Sam Gindin pointed me to a history of private sector union density—the percent of workers belonging to unions—going back to 1900. (They’re credit to Troy and Sheflin’ Union Sourcebook, a standard source.) No doubt these numbers are more approximate than recent ones, but here’s a striking fact: 2018’s level, 6.4%, is a hair below 1900’s level, 6.5%. For simplicity’s sake, let’s just say they’re the same. Here’s an update of yesterday’s graph. Back where the 20th century started. That’s 118 years of progress for you.
Unions had a pretty good year in 2017: they didn’t lose any ground. According to the latest edition of the Bureau of Labor Statistics annual survey, released this morning, 10.7% of employed wage and salary workers were members of unions, unchanged from last year. There was a mild uptick in the share of private-sector workers represented by unions (aka union density), from 6.4% to 6.5%. Density was unchanged at 34.4% for public sector workers—mildly surprising, given the war on labor being conducted by Republican governors and legislatures across the country. As the… Read More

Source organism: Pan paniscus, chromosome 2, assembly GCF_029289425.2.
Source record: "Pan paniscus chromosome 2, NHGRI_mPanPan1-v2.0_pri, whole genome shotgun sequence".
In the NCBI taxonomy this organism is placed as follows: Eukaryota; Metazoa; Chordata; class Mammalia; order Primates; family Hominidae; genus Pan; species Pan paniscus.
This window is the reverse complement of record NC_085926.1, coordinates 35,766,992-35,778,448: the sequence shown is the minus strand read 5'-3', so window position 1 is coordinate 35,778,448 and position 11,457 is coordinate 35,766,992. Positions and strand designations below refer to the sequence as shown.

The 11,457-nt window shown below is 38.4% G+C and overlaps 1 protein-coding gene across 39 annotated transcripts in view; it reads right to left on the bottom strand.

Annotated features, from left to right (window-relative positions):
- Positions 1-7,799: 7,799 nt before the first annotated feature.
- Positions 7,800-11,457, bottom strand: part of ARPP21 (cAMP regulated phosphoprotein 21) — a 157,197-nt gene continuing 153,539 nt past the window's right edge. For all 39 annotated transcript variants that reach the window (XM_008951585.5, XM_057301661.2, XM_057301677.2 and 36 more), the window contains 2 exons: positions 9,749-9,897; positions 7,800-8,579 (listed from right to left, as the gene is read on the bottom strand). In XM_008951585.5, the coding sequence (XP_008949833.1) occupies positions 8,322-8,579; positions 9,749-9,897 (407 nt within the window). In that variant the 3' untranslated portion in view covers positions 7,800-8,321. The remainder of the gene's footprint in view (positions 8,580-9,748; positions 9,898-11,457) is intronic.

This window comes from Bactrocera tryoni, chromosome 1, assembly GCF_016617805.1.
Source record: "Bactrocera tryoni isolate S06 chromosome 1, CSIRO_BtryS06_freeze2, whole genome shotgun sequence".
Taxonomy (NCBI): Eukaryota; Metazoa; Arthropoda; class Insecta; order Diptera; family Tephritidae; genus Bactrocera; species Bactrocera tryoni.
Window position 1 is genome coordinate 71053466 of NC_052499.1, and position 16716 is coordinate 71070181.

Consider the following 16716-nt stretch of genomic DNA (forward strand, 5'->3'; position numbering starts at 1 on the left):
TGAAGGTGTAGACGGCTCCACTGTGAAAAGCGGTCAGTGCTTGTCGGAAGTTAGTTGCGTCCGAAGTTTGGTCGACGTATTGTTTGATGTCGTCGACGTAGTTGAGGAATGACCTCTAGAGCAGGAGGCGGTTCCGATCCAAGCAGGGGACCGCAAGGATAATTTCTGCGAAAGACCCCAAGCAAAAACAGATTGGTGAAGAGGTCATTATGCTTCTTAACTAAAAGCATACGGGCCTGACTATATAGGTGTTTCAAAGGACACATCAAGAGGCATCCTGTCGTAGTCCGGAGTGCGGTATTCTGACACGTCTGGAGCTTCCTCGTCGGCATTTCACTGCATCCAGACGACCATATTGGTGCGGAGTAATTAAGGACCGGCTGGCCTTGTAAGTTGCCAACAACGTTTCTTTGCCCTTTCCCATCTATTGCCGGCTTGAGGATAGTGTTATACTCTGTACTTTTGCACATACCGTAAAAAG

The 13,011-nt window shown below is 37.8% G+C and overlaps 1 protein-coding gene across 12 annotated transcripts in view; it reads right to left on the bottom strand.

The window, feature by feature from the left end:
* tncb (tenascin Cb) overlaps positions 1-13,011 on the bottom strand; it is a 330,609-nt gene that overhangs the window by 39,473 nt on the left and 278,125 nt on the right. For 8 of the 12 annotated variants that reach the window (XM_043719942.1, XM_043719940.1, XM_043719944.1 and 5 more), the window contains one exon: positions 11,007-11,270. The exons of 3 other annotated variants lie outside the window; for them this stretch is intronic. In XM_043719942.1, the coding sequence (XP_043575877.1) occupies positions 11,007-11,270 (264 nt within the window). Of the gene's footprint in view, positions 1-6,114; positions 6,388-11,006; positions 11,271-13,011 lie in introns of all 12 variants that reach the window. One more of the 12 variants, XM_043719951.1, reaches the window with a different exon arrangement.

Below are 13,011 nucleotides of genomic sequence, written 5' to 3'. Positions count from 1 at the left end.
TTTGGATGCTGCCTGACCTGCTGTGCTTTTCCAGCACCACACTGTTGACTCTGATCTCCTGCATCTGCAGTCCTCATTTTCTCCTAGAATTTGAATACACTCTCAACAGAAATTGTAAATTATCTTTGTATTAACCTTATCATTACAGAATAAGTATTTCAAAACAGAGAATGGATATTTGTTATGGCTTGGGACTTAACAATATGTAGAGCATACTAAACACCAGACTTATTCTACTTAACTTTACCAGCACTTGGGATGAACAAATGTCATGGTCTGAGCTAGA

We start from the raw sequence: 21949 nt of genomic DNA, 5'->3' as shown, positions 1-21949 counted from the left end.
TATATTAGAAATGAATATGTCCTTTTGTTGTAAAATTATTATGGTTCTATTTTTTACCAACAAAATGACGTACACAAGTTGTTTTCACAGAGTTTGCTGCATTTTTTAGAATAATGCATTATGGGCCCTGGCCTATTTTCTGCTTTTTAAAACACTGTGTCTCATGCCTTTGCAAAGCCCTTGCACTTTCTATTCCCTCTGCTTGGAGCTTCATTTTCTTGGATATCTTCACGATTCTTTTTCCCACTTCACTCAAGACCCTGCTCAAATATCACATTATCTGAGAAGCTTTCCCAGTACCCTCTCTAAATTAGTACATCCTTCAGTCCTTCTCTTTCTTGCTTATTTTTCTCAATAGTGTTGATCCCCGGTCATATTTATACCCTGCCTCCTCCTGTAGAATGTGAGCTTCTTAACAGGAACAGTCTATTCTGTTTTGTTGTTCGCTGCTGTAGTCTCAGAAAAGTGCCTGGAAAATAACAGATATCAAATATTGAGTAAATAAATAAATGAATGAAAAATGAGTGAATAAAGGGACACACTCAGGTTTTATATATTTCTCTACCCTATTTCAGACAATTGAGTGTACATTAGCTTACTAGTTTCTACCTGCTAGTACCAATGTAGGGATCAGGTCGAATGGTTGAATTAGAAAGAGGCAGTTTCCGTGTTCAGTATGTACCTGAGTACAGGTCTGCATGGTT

This was not written for this blog, but I’ve been asked to circulate it widely. It’s a response by Jerry Brown—not the governor but the long-time leader of SEIU 1199 New England—to reviews by Steve Early and Joe Burns of Jane McAlevey’s excellent book Raising Expectations (And Raising Hell), on how to revive the U.S. labor movement. Both reviews are extremely tendentious and unfair, and do not respond to Jane’s arguments at all. I am also addressing this re-post in part to all the people who’ve embraced the Early/Burns line without having read the book. My… Read More